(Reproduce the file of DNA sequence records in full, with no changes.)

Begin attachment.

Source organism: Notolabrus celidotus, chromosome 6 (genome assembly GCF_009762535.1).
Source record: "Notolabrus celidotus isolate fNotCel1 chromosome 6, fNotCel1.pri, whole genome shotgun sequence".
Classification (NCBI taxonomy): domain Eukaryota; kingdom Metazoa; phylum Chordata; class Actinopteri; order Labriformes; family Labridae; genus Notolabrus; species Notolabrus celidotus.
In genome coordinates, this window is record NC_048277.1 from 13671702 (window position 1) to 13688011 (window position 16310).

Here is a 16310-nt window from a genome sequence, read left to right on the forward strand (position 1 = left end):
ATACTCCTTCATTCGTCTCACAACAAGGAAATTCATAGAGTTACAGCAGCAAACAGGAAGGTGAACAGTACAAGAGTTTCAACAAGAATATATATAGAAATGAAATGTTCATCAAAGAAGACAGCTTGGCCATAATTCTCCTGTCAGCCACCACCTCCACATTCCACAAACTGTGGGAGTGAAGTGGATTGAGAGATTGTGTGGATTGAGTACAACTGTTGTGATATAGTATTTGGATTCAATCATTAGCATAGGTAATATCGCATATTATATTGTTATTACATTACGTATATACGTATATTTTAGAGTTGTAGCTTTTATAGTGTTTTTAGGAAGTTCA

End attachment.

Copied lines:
Source organism: Notolabrus celidotus, chromosome 6 (genome assembly GCF_009762535.1).
Source record: "Notolabrus celidotus isolate fNotCel1 chromosome 6, fNotCel1.pri, whole genome shotgun sequence".
Classification (NCBI taxonomy): domain Eukaryota; kingdom Metazoa; phylum Chordata; class Actinopteri; order Labriformes; family Labridae; genus Notolabrus; species Notolabrus celidotus.
In genome coordinates, this window is record NC_048277.1 from 13671702 (window position 1) to 13688011 (window position 16310).

Here is a 16310-nt window from a genome sequence, read left to right on the forward strand (position 1 = left end):
ATACTCCTTCATTCGTCTCACAACAAGGAAATTCATAGAGTTACAGCAGCAAACAGGAAGGTGAACAGTACAAGAGTTTCAACAAGAATATATATAGAAATGAAATGTTCATCAAAGAAGACAGCTTGGCCATAATTCTCCTGTCAGCCACCACCTCCACATTCCACAAACTGTGGGAGTGAAGTGGATTGAGAGATTGTGTGGATTGAGTACAACTGTTGTGATATAGTATTTGGATTCAATCATTAGCATAGGTAATATCGCATATTATATTGTTATTACATTACGTATATACGTATATTTTAGAGTTGTAGCTTTTATAGTGTTTTTAGGAAGTTCA